Bestselling Author Kristine Kathryn Rusch is the guest in episode 28 of The Author Biz podcast.
Think for a minute about the book you’re reading right now. How did you find it? If it’s an author you’ve read before, how did you originally discover her work?
The current word for how our work is found by readers is discoverability. As authors, we want to make our books as discoverable as possible, so they stand out from the millions of other books that are currently for sale.
Kristine Kathryn Rusch is an award-winning and USA today bestselling author who writes across multiple genres. She’s also a prolific blogger, a teacher, a business woman, and the author of DISCOVERABILITY.
In this episode, we talk about the different components of discoverability, and what we, as authors can do to put ourselves in the best possible position to have our books discovered by readers.
It’s both a thrill and an honor for me to have Kris as a guest on The Author Biz. Much of my interest in the fascinating business of publishing has come from reading the Business Musings articles she regularly posts on her website, KrisWrites.com. Her site is must read material for both traditionally published, and self-published authors around the world.
In this 60-minute interview, Kris and I discuss several aspects of discoverability, including:
- The genesis of her book, DISCOVERABILITY.
- The importance of what Kris calls Passive Marketing, and why it is so important to authors who publish their work independently. Passive marketing includes things like cover design, genre selection, back cover (or digital store description) copy that is readable, intriguing and doesn’t give things away.
- Kris says the basics of passive marketing MUST be done because the reader expects it to be available.
- The challenges of understanding your genre. Kris sees determining genre as one of the most difficult tasks a writer/publisher must complete.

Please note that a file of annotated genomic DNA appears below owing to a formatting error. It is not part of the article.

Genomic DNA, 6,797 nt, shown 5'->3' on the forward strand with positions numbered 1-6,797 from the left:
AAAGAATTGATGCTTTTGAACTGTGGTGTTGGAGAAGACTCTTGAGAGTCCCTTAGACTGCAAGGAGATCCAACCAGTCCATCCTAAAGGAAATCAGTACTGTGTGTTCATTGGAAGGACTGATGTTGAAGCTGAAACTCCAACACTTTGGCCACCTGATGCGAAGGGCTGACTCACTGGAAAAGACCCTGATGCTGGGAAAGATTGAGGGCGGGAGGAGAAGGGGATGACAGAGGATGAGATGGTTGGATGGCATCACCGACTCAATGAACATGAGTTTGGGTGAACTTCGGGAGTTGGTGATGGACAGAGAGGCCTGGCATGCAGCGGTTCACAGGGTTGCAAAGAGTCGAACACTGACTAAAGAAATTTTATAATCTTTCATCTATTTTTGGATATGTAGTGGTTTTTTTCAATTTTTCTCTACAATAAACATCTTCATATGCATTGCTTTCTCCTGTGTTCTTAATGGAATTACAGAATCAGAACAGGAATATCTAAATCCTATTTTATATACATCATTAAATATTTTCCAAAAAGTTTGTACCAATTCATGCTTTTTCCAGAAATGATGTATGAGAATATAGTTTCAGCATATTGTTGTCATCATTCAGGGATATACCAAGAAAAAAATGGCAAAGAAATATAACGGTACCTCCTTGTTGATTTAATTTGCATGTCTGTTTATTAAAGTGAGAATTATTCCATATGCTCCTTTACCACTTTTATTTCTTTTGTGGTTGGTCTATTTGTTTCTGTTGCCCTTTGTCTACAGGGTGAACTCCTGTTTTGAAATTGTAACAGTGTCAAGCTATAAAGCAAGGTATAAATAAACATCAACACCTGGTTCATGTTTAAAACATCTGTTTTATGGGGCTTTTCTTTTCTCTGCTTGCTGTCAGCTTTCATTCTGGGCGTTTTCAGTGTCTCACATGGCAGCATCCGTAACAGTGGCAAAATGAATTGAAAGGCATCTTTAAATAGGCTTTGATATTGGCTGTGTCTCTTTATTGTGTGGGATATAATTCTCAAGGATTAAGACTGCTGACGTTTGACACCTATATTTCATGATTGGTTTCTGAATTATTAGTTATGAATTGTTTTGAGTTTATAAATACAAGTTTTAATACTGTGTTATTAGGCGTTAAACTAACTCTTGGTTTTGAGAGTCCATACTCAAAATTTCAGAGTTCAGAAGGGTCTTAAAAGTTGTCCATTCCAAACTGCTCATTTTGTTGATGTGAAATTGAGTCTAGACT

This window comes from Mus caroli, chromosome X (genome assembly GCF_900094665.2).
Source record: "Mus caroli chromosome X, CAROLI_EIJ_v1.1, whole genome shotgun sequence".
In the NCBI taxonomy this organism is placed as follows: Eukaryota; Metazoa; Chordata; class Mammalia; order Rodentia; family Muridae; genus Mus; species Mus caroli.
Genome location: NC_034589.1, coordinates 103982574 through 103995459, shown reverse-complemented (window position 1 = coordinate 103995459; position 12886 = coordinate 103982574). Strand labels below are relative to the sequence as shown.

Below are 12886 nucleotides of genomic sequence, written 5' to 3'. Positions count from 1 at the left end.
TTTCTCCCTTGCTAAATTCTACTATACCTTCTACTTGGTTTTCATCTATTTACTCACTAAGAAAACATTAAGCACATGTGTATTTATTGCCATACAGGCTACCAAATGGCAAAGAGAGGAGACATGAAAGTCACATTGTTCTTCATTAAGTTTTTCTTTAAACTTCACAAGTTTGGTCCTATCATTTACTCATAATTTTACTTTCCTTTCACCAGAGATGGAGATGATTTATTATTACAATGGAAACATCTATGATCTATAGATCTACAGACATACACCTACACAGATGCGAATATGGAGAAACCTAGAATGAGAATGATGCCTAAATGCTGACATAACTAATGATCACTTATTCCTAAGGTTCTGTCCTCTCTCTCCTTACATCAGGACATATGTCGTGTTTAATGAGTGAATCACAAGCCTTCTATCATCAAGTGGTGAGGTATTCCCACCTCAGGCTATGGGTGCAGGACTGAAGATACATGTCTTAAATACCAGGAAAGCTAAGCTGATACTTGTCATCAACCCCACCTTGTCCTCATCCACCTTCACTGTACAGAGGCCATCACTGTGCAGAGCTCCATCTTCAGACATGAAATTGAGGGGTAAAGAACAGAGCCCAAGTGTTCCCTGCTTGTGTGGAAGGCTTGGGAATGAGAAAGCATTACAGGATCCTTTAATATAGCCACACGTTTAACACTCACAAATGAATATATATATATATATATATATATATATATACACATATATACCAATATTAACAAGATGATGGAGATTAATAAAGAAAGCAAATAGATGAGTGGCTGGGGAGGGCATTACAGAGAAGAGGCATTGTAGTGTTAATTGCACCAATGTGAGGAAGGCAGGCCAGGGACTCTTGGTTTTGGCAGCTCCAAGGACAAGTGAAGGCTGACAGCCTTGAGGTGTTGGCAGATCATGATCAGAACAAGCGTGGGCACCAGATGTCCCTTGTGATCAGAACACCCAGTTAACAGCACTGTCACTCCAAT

- The term metadata confuses people. Kris prefers to think of it as, “the information about the book.”
- Covers are important in three ways. If they’re great, they’ll drive sales. If they’re ‘good enough’ they’ll attract readers to learn more about the book, and if they’re awful, the author has a problem.
- The importance of branding for both you and your books.
- The use of pseudonyms as a form of branding for authors who write different genres. Kris has written under multiple names. She explains why, and why she’d do things differently if she were starting today.
- Kris believe that pricing strategies are no different today than they’ve been in the past. Bookselling is a retail business, and retail strategies apply.
- It’s important to understand the different types of readers, to be sure you’re appealing to the correct groups.
- The importance of long-term planning to your business as an author.
- The importance of having a well thought out pricing strategy.
- Kris describes the components of a good author website.
- Fiction authors and blogging – should they or shouldn’t they?
- Word of mouth remains the most likely way your books will be discovered. Kris shares some examples for encouraging word of mouth.
- Kris and her husband, Dean Wesley Smith, offer a series of lectures and workshops designed for authors of all skill levels.
- Kris says the value of the workshops comes from doing the homework. The people who get the most from the courses are the ones that do the work. I’ve taken several of their courses, done the work, and benefited tremendously from them.
Kristine Kathryn Rusch’s website www.kriswrites.com
Kristine Kathryn Rusch’s Amazon Author Page
Dean Wesley Smith’s Website
WMG Publishing Website
Kristine Grayson’s website www.kristinegrayson.com/
Kris Nelscott’s website www.krisnelscott.com/
The Retrieval Artist website www.retrievalartist.com
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